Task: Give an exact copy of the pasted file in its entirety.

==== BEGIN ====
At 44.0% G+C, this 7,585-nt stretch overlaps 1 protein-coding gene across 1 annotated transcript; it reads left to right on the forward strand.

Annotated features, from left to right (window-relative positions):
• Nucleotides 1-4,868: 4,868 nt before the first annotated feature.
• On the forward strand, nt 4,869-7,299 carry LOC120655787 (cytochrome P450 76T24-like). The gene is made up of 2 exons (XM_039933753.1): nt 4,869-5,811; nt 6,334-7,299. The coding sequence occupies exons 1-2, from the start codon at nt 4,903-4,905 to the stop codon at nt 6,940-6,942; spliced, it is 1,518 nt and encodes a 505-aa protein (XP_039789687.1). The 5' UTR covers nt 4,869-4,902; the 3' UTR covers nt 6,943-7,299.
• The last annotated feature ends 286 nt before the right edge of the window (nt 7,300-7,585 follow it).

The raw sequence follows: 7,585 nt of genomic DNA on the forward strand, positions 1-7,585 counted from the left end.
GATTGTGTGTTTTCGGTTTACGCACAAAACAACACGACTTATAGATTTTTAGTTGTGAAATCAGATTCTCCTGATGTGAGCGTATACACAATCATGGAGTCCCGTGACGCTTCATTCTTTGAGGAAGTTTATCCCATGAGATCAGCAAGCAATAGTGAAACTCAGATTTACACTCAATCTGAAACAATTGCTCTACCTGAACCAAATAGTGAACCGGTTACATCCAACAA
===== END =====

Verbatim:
At 44.0% G+C, this 7,585-nt stretch overlaps 1 protein-coding gene across 1 annotated transcript; it reads left to right on the forward strand.

Annotated features, from left to right (window-relative positions):
• Nucleotides 1-4,868: 4,868 nt before the first annotated feature.
• On the forward strand, nt 4,869-7,299 carry LOC120655787 (cytochrome P450 76T24-like). The gene is made up of 2 exons (XM_039933753.1): nt 4,869-5,811; nt 6,334-7,299. The coding sequence occupies exons 1-2, from the start codon at nt 4,903-4,905 to the stop codon at nt 6,940-6,942; spliced, it is 1,518 nt and encodes a 505-aa protein (XP_039789687.1). The 5' UTR covers nt 4,869-4,902; the 3' UTR covers nt 6,943-7,299.
• The last annotated feature ends 286 nt before the right edge of the window (nt 7,300-7,585 follow it).

The raw sequence follows: 7,585 nt of genomic DNA on the forward strand, positions 1-7,585 counted from the left end.
GATTGTGTGTTTTCGGTTTACGCACAAAACAACACGACTTATAGATTTTTAGTTGTGAAATCAGATTCTCCTGATGTGAGCGTATACACAATCATGGAGTCCCGTGACGCTTCATTCTTTGAGGAAGTTTATCCCATGAGATCAGCAAGCAATAGTGAAACTCAGATTTACACTCAATCTGAAACAATTGCTCTACCTGAACCAAATAGTGAACCGGTTACATCCAACAA